Step 1 – Go get a new cable modem. Most big box electronics places like Best Buy Sell them. Refer to the notes at the end of the post for what the two major ISPs now use before you go shopping.

Step 2 – Remove the old modem. Remember what cables went where.

Step 3 – Unplug the power from your router, or turn your computer off if connected directly.

Step 4 – Plug in the new modem starting with the coaxial cable (this is the big cable with the screw on end. Do not use tools to connect this as you can damage the connector on the modem. Tighten this with your fingers until it is “just tight”.

Step 5 – Plug the ethernet cable in next (the one that looks like a large phone cable). Do NOT plug the power in.

Step 6 – Call your Internet Service provider and get to the tech support option. I’ve included phone numbers below for Comcast and Suddenlink.

Step 7 – Tell the tech support person your account info so they can look you up then tell them that you want to “provision a new modem” and take the old modem off your account.

Step 8 – They will ask for the MAC address of the modem. This is usually labeled clearly on the bottom of the modem. Most manufacturers print this on the box as well. MAC Addresses look like this 00-00-00-00-00-00. They contain numbers and the letters A through F.

Step 9 – They may ask for the serial number too. Motorola serials are something like 24 digits long and has only numbers. Don’t’ confuse this with the Customer Serial which is shorter and has letters.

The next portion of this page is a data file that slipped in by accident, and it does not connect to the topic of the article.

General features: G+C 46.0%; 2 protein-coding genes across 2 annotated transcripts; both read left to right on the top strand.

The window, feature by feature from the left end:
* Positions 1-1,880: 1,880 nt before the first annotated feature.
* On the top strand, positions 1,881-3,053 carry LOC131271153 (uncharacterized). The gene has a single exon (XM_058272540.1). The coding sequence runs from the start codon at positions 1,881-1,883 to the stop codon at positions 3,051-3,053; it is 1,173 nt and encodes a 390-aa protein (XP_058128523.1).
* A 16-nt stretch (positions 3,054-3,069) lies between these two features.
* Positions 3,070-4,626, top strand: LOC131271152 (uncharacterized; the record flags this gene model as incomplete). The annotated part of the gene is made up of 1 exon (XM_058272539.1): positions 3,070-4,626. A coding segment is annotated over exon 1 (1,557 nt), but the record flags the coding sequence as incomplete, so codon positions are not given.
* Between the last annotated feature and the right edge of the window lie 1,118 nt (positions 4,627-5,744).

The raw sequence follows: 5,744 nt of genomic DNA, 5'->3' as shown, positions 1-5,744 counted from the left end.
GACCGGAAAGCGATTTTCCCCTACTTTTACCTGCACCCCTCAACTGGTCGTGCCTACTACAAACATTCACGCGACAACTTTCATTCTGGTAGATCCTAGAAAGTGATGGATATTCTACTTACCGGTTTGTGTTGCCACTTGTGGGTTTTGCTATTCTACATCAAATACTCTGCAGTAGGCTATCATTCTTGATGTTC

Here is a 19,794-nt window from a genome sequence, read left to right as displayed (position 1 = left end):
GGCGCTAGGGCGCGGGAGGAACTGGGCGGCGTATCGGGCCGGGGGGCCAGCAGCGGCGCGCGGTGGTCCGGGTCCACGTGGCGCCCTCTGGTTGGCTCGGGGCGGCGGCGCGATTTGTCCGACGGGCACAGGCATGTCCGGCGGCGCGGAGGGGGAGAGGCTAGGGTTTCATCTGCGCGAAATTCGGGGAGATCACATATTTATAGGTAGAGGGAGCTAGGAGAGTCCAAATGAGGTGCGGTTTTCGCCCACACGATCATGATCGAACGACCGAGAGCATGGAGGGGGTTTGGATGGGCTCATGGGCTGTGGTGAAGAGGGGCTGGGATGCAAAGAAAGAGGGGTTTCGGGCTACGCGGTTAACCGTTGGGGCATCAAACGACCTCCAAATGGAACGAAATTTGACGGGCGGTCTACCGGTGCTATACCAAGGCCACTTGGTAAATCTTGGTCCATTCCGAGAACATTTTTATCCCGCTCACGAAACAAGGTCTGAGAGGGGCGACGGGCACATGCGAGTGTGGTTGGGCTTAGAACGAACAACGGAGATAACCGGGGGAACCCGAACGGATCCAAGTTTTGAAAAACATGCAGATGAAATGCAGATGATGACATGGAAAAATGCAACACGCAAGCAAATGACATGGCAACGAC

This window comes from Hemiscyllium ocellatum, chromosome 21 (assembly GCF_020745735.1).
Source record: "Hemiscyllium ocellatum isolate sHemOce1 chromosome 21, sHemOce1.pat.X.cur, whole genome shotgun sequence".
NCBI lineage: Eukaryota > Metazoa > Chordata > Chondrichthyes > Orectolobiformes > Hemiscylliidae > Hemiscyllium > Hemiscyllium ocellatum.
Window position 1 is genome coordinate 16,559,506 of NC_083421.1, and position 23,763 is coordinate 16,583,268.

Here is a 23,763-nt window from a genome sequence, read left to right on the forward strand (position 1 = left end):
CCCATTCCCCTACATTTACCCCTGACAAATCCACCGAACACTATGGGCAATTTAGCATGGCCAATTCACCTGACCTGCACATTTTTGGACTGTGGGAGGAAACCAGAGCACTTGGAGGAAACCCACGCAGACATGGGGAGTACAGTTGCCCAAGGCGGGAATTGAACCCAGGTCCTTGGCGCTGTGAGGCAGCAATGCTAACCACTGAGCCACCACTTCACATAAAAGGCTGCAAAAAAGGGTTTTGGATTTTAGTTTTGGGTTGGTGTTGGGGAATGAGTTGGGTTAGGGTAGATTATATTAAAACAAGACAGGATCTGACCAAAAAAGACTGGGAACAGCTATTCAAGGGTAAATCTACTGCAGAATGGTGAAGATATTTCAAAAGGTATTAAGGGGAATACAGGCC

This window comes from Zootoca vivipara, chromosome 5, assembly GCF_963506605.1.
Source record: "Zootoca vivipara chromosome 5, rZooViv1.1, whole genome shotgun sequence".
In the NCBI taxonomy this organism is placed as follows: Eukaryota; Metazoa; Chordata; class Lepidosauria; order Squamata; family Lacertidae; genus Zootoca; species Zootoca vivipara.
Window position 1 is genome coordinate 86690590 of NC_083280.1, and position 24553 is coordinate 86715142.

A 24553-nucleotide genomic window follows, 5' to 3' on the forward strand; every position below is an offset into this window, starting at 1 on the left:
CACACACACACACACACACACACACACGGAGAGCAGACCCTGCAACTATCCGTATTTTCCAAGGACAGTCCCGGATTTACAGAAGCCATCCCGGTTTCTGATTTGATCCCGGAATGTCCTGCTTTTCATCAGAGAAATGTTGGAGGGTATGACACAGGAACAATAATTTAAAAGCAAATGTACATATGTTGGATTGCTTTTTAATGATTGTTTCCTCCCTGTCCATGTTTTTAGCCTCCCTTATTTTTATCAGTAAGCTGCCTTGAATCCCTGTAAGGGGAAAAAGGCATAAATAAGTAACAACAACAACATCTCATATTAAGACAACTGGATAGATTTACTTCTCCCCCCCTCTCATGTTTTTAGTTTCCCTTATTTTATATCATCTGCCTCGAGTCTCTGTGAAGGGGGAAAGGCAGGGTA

Step 10 – Follow the instructions the tech support agent gives you. You may need to reboot some stuff a few times.

Step Done – You should have internet!

Modems By Provider

I’d love to add more links here. If someone would send me information for their local cable internet providers. 

I highly recommend the Motorola SB6121 modem. Both Suddenlink and Comcast list it as compatible with their service. It’s easy to find at Best Buy or you can order one here: Motorola Surfboard Cable Modem SB6121

Comcast – Comcast has a modem compatibility tool here: http://customer.comcast.com/help-and-support/internet/list-of-approved-cable-modems/

Suddenlink – You need at least a DOCSIS 3.0 modem to get the best service. The compatibility list here: http://help.suddenlink.com/Internet/Pages/DOCSIS2.0(orhigher)CompliantModemList.aspx

Tech Support Numbers

Comcast – 1-800-XFINITY – 1-800-934-6489 is the number in real person digits. This is their main 800 number listed on their website.

Suddenlink – 877-794-2724 is the tech support number listed on their website but may be regional to the southwest. There is also 1-888-822-5151 which might be all purpose.

If you hate working the menus here’s a link to Get Human’s instructions for getting a human:


I do not endorse the Get Human method, but some people might find it useful.

Motorola SB6121 Instructions

Here’s a link to Motorola’s quick start and user guide instructions for the cable modem I recommend. The quick start guide is included in your manual.

Quick Start Guide – This is quick guide to installation.
User Guide – This one has a little more details on how to set it up and what the lights mean.